parade. But unfortunately the prosecution did not
take any steps in that regard and no test
identification parade had been held.”
32. This Court in Ravindra Alias Ravi Bansi Gohar v. State
of Maharashtra and Others (1998) 6 SCC 609 deprecated the
practice of showing the photographs for indentifying the culprits
and held as follows:
“The identification parade belongs to the
investigation stage and they serve to provide the
investigating authority with materials to assure
themselves if the investigation is proceeding on the
right lines. In other words, it is through these
identification parades that the investigating agency
is required to ascertain whether the persons whom
they suspect to have committed the offence were the
real culprits – and not by showing the suspects or
their photographs. Such being the purpose of
identification parades, the investigating agency, by
showing the photographs of the suspects whom they
intended to place in the TI parade, made it farcical.
If really the investigating agency was satisfied that
PWs 2 and 12 did know the appellants from before
and they were in fact amongst the miscreants, the
question of holding the TI parade in respect of them
for their identification could not have arisen.”
33. In Ravi alias Ravichandran v. State represented by
Inspector of Police (2007) 15 SCC 372, this Court held that:
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“A judgment of conviction can be arrived at even if
no test identification parade has been held. But
when a first information report has been lodged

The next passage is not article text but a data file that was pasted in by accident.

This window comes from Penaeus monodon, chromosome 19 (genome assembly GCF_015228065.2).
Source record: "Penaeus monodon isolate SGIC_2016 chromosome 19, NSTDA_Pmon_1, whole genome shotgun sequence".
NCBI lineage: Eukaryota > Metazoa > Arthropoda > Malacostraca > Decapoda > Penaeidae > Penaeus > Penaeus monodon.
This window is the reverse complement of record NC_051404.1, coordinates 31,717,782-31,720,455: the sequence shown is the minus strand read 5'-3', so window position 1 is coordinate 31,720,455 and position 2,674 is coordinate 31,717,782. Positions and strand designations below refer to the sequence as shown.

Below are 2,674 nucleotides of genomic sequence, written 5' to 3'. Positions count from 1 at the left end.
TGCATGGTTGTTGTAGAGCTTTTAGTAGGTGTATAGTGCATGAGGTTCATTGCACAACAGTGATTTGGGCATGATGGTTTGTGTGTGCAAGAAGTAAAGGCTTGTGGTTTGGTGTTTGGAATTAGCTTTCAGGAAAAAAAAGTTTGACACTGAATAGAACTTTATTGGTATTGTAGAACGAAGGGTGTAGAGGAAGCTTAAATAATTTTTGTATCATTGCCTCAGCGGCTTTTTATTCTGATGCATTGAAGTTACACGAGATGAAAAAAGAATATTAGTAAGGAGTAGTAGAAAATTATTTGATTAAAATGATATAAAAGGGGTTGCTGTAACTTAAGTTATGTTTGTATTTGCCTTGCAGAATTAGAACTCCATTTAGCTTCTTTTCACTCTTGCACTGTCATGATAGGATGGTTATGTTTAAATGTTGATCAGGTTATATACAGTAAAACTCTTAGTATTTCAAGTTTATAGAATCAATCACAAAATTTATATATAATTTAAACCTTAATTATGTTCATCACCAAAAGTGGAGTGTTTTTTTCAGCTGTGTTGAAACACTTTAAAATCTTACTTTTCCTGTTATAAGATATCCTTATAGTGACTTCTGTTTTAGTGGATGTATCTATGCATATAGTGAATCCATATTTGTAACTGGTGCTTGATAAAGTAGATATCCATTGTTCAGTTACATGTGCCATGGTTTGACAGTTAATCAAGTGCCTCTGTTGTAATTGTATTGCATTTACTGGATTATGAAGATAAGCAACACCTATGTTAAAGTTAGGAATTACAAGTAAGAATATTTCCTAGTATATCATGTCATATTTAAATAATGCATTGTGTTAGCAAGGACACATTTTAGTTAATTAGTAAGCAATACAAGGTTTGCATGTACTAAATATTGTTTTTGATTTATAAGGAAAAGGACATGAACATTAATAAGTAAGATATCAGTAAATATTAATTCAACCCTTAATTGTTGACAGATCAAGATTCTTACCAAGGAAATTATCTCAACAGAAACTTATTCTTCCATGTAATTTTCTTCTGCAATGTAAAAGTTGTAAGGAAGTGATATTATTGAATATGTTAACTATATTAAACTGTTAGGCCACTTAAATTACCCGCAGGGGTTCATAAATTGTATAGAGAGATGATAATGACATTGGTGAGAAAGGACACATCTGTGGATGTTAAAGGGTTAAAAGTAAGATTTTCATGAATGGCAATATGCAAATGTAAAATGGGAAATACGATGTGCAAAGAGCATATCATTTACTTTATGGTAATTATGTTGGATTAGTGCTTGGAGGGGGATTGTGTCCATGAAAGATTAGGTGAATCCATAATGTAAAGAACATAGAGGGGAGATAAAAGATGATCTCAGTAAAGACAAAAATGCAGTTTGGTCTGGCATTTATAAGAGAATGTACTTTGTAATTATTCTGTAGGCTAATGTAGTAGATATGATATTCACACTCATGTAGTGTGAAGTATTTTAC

against unknown persons, a test identification
parade in terms of Section 9 of the Evidence Act, is
held for the purpose of testing the veracity of the
witness in regard to his capability of identifying
persons who were unknown to him.”
34. Further, it is also held that:
“It was incumbent upon the prosecution to arrange a
test identification parade. Such test identification
parade was required to be held as early as possible
so as to exclude the possibility of the accused being
identified either at the police station or at some other
place by the witnesses concerned or with reference
to the photographs published in the newspaper. A
conviction should not be based on a vague
35. A-2, it may be noted, was not named in the FIR, nor any
identification parade was conducted to identify him by the
witnesses. It is rather impossible to identify the accused person
when he is produced for the first time in the court i.e. after ten
years since he was unknown to the witnesses. We are of the view
that it is a glaring defect which goes to the root of the case since
none of the witnesses had properly identified the accused.
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36. We may notice that it is the case of prosecution that one rod
was also used for the murder of the deceased persons in this
case, but that rod was not recovered. One rod stated to have
been recovered at the instance of A2 could not be connected with
the crime. PW 5 in his examination-in-chief had stated that the